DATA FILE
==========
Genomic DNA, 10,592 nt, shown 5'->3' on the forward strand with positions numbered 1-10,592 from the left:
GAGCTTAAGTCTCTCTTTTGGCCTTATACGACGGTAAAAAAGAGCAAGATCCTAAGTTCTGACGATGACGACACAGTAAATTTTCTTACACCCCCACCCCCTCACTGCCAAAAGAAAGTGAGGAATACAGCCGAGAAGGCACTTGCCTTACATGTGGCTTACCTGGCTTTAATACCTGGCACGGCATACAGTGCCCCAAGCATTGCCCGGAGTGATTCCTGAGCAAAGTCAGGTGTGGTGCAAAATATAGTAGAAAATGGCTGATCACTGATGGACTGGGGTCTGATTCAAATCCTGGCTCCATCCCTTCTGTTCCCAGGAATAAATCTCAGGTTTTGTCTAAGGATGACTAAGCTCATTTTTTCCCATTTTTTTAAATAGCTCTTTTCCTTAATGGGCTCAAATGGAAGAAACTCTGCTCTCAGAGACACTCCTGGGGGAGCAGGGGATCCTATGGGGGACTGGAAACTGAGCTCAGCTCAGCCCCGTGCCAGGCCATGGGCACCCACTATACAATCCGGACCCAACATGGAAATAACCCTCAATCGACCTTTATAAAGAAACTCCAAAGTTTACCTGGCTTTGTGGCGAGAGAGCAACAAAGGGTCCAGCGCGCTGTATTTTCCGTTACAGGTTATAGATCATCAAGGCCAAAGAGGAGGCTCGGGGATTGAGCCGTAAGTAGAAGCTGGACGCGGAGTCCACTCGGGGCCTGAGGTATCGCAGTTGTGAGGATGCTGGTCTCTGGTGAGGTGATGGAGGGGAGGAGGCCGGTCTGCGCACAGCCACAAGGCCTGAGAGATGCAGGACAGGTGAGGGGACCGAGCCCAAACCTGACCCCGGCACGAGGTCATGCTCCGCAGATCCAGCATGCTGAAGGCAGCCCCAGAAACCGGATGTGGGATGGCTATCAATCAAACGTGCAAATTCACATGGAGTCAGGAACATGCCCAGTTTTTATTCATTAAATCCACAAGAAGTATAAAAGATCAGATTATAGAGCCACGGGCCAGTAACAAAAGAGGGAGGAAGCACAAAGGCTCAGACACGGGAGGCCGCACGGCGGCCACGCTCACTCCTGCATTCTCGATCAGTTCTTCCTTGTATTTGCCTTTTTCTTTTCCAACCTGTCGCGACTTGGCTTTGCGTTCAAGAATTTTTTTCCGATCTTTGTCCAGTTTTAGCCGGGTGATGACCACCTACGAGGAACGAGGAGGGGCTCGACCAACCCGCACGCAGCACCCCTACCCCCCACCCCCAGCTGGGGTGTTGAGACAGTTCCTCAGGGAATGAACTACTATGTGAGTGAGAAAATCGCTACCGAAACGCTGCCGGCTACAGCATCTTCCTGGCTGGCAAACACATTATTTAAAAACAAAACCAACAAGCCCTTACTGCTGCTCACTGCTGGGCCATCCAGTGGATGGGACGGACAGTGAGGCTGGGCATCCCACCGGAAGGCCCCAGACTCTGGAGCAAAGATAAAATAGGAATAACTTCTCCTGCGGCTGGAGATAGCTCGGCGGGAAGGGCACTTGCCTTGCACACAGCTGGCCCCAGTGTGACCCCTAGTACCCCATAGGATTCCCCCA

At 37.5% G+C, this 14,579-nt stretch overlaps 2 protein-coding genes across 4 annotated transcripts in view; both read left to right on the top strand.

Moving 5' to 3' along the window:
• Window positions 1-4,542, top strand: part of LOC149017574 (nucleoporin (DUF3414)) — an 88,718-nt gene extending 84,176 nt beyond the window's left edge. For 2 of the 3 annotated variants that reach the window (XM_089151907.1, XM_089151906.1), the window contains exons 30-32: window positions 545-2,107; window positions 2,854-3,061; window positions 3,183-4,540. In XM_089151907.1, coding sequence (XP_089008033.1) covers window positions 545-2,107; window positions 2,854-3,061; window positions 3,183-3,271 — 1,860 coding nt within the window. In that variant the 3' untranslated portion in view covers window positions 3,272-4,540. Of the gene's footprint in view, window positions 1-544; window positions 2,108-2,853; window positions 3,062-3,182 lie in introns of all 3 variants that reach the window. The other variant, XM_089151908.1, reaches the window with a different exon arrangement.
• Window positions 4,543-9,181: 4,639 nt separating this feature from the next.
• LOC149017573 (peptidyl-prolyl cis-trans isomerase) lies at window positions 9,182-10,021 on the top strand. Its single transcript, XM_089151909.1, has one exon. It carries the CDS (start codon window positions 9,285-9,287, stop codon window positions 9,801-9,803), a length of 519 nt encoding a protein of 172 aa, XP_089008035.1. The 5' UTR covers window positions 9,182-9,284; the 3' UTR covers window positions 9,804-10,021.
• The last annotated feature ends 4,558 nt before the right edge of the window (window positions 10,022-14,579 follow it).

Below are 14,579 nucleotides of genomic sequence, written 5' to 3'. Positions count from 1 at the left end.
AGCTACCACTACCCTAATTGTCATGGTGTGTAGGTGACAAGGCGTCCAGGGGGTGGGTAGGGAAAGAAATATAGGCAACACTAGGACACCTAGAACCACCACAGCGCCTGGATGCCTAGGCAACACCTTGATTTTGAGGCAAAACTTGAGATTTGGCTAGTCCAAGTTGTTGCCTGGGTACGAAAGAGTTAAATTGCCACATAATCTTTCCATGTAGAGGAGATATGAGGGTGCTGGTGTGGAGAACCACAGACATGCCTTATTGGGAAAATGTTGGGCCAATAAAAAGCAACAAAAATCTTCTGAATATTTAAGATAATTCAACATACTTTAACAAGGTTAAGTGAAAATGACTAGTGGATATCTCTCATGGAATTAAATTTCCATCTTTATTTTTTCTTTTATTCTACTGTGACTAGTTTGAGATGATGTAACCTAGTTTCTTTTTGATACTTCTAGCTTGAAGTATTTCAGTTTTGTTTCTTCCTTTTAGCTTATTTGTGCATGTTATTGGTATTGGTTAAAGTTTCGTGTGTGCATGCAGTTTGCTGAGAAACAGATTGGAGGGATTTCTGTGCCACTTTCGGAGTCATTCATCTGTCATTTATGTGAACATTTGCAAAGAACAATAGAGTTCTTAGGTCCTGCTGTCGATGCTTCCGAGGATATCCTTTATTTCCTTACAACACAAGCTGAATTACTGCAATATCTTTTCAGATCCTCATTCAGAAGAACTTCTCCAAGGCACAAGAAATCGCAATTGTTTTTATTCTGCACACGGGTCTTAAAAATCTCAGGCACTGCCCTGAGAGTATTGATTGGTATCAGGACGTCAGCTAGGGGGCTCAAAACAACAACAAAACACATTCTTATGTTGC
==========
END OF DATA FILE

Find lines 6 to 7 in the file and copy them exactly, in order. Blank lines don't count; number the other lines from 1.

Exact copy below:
• Window positions 4,543-9,181: 4,639 nt separating this feature from the next.
• LOC149017573 (peptidyl-prolyl cis-trans isomerase) lies at window positions 9,182-10,021 on the top strand. Its single transcript, XM_089151909.1, has one exon. It carries the CDS (start codon window positions 9,285-9,287, stop codon window positions 9,801-9,803), a length of 519 nt encoding a protein of 172 aa, XP_089008035.1. The 5' UTR covers window positions 9,182-9,284; the 3' UTR covers window positions 9,804-10,021.